I continually hear law enforcement leaders, trainers and officers refer to law enforcement as a ‘paramilitary’ profession. We need to stop using this term as we are not a paramilitary profession.
The definition of Paramilitray according to Webster’s online dictionary is:
adjective para·mil·i·tary \ˌpa-rə-ˈmi-lə-ˌter-ē\
Simple Definition of paramilitary
of or relating to a group that is not an official army but, that operates and is organized like an army
Full Definition of paramilitary
of, relating to, being, or characteristic of a force formed on a military pattern especially as a potential auxiliary military force
Wikipedia (I know, it is not a scholarly source. It is however, a common source.) defines paramilitary as:
A paramilitary is a semi-militarized force whose organizational structure, training, subculture, and (often) function are similar to those of a professional military, and which is not included as part of a state’s formal armed forces.
A Google search for Paramilitary Groups and Organizations results in a list of of groups around the world many of which are rebel groups, militias, terrorist groups, and separatist groups. None of the sites I visited listed law enforcement agencies in North America.
We are not the military and the military is not law enforcement. The similarities between law enforcement and the military is that we have a similar rank structure, we wear uniforms and we are professions of service (to your country or to your community). The job is different, the deployment models are different, the communities where we function in are different and the demographics of the people we hire is different.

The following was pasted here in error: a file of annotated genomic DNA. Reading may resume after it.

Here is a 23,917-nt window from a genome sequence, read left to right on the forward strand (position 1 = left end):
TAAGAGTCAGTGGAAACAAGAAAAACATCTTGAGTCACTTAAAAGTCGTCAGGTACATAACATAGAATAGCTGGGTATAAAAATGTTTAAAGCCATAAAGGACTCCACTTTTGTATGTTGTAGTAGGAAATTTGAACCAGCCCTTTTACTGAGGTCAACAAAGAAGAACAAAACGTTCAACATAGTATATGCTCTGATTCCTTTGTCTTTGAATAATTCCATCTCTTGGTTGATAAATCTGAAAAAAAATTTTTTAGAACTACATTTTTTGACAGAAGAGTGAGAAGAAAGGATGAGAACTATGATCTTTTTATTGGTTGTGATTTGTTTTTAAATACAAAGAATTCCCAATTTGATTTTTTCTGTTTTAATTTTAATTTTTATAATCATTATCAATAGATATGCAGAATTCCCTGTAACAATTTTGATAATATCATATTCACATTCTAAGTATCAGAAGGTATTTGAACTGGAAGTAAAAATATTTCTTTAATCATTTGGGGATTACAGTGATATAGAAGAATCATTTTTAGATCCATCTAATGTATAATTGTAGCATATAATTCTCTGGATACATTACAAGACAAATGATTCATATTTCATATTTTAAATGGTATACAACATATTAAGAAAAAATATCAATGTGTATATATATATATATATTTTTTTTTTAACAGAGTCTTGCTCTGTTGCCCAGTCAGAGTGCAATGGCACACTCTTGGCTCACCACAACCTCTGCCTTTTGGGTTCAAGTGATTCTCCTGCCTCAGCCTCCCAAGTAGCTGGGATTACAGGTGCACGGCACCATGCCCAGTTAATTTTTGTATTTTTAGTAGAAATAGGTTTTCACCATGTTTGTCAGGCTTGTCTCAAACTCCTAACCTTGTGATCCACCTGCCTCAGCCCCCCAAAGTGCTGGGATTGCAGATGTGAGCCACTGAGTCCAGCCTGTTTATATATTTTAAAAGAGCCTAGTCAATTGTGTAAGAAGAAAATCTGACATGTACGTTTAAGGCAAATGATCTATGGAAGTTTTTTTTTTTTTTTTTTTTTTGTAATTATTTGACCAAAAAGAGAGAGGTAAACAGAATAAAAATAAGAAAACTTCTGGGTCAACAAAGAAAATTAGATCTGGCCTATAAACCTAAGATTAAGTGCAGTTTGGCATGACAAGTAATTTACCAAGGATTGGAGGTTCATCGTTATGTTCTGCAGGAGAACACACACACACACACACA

It is rare for the average soldier, or member of any branch of the military to be deployed in the field in less than a squad size element. A significant percentage of law enforcement professionals however, work patrol in single officer units and for many backup, if available, is a substantial distance away. It is usually only SWAT teams, drug units, crowd control units and other specialty units that work in squads.
Our militaries are deployed in foreign countries and law enforcement professionals work in the communities where they live.
There are lessons law enforcement can learn from the military, just as the military learns from law enforcement.
I am an advocate of giving officers the training, skills, tactics and mindset to allow them to win violent confrontations. I teach the importance of the Warrior Spirit and that it is not exclusive from the Guardian mindset.
Train your officers for critical thinking, not just compliance. Teach decision making in every element of training.
Words however, have power. Be cautious of the words we use to describe our organizations and our profession and stop using the term paramilitary to define our profession. That term infects our thinking and strongly influences the training model in many academies.
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